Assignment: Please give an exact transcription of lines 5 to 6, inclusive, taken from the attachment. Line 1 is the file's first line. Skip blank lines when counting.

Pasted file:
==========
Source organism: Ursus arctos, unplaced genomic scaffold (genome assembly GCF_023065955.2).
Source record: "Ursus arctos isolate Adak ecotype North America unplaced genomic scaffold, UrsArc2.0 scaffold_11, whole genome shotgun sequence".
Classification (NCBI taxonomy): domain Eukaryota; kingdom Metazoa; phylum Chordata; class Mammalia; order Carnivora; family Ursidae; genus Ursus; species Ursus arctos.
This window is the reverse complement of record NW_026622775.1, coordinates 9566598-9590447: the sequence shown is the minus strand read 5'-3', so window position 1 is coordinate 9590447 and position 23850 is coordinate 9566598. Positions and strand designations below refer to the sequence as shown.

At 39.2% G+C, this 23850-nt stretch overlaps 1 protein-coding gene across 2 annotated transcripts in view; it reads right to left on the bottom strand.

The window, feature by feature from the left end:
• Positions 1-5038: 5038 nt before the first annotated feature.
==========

At 39.2% G+C, this 23850-nt stretch overlaps 1 protein-coding gene across 2 annotated transcripts in view; it reads right to left on the bottom strand.

The window, feature by feature from the left end: